Sunday, 13 May 2012

Underlying reasons

by Anonymous (See all authors)

Someone wrote on The Forum that he had overcome his addiction and was doing good, but he requested help now that he was working in an enviorment with non-Jewish, young women and felt he was again in danger of slipping back into his old ways. In response, a Frum psychologist wrote as follows:

It's amazing to me that in this day and age, on a board that seems to be dedicated to helping people deal with real issues there is no mention whatsoever of the need for psychological examination of the underlying causes for an addiction. It's wonderful that you have accomplished so much on your own but from your post it does not seem that you have examined the underlying reasons that you look at women in this way. My guess would be that it has something to do with the relationship you had with your parents when you were growing up, and I know that that sounds cliched but in 20 years of counseling I have found this to be the most common underlying cause of unhealthy psychological needs.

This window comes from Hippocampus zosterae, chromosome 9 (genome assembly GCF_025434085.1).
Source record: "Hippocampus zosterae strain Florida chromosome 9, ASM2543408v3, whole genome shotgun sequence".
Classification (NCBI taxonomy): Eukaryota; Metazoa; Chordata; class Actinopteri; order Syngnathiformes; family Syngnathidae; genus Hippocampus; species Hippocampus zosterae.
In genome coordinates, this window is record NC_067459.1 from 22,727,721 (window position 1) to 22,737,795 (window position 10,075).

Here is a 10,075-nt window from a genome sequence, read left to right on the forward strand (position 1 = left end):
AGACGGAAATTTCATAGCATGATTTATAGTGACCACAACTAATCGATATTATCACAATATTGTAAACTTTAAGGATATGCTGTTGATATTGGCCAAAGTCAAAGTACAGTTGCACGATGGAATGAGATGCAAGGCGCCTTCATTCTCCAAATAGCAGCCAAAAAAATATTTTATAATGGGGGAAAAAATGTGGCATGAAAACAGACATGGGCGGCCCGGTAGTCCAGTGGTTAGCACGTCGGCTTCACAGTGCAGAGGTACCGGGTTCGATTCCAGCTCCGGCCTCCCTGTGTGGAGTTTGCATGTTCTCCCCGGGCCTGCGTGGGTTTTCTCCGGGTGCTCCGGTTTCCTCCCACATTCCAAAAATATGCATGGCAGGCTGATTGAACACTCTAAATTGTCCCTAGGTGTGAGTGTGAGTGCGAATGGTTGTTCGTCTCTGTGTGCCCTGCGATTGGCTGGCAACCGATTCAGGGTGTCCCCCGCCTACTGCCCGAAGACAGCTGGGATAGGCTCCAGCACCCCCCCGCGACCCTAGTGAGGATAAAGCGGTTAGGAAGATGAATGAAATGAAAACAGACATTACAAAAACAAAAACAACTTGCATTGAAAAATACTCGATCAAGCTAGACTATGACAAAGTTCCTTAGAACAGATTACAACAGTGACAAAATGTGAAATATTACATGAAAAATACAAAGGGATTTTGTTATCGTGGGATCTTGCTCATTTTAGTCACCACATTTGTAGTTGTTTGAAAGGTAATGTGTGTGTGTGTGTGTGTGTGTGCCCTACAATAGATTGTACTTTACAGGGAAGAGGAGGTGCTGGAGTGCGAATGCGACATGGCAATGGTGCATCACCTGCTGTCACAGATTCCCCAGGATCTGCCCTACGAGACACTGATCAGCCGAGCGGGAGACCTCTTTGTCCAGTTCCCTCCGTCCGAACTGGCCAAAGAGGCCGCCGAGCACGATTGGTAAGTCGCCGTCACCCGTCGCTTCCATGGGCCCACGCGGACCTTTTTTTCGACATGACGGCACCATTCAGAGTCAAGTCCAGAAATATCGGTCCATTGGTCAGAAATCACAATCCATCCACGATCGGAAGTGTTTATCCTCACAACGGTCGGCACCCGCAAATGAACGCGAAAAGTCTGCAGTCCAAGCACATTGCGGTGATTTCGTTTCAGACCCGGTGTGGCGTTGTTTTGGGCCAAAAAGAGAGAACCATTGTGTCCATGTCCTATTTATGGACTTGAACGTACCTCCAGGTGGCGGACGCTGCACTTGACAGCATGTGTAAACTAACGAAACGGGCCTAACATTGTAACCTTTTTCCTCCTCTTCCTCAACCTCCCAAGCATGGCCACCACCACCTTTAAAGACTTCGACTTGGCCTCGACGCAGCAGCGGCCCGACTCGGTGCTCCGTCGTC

I disagree with those who say "The problem isn't so much your feelings of lust, but your being in a place which stimulates this type of sinful thinking". If being in a normal work environment causes you to have fantasies to the point that you feel you can not put them aside despite the fact that you are "happily" married, then you need to sit down with a FRUM psychologist and start figuring out why this is happening. It is ridiculous to think that you can run from deep seeded psychological issues - such as letting go of a good job etc... The issues will just come out in a different way - they do not disappear without working them through.

One of the ways in which R' Wolbe z"l explained the idea of a bigger person having a bigger yetzer hara is that this may only be the case if the way that person dealt with the yetzer was by suppressing it and not dealing with it - so of course the suppressed yetzer hara gets bigger and bigger and therefore becomes more and more dangerous...

There's much more to say but I'm out of time...

Hatzlacha Rabbah!